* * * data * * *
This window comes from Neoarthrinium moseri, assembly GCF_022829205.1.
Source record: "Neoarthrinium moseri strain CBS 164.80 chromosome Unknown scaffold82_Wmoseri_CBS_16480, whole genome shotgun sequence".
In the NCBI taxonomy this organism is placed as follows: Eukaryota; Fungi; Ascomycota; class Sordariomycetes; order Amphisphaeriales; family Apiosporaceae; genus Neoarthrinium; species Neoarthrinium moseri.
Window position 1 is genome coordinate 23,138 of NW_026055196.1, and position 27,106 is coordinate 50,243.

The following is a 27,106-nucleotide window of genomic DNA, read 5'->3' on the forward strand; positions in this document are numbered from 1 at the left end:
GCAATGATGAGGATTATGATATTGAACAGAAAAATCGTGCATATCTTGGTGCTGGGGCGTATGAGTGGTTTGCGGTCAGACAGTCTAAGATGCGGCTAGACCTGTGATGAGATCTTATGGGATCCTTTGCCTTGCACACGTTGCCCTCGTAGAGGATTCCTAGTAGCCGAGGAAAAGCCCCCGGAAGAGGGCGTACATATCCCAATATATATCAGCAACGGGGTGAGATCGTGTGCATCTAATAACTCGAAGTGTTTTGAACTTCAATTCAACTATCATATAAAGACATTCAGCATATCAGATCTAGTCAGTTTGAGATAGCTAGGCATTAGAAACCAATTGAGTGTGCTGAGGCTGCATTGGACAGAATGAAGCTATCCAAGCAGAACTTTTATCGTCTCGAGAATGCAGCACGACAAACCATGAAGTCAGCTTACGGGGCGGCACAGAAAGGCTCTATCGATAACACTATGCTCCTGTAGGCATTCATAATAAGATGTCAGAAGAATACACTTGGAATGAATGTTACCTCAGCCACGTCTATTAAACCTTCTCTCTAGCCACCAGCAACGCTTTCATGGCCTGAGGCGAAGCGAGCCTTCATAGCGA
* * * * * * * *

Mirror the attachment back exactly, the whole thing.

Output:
This window comes from Neoarthrinium moseri, assembly GCF_022829205.1.
Source record: "Neoarthrinium moseri strain CBS 164.80 chromosome Unknown scaffold82_Wmoseri_CBS_16480, whole genome shotgun sequence".
In the NCBI taxonomy this organism is placed as follows: Eukaryota; Fungi; Ascomycota; class Sordariomycetes; order Amphisphaeriales; family Apiosporaceae; genus Neoarthrinium; species Neoarthrinium moseri.
Window position 1 is genome coordinate 23,138 of NW_026055196.1, and position 27,106 is coordinate 50,243.

The following is a 27,106-nucleotide window of genomic DNA, read 5'->3' on the forward strand; positions in this document are numbered from 1 at the left end:
GCAATGATGAGGATTATGATATTGAACAGAAAAATCGTGCATATCTTGGTGCTGGGGCGTATGAGTGGTTTGCGGTCAGACAGTCTAAGATGCGGCTAGACCTGTGATGAGATCTTATGGGATCCTTTGCCTTGCACACGTTGCCCTCGTAGAGGATTCCTAGTAGCCGAGGAAAAGCCCCCGGAAGAGGGCGTACATATCCCAATATATATCAGCAACGGGGTGAGATCGTGTGCATCTAATAACTCGAAGTGTTTTGAACTTCAATTCAACTATCATATAAAGACATTCAGCATATCAGATCTAGTCAGTTTGAGATAGCTAGGCATTAGAAACCAATTGAGTGTGCTGAGGCTGCATTGGACAGAATGAAGCTATCCAAGCAGAACTTTTATCGTCTCGAGAATGCAGCACGACAAACCATGAAGTCAGCTTACGGGGCGGCACAGAAAGGCTCTATCGATAACACTATGCTCCTGTAGGCATTCATAATAAGATGTCAGAAGAATACACTTGGAATGAATGTTACCTCAGCCACGTCTATTAAACCTTCTCTCTAGCCACCAGCAACGCTTTCATGGCCTGAGGCGAAGCGAGCCTTCATAGCGA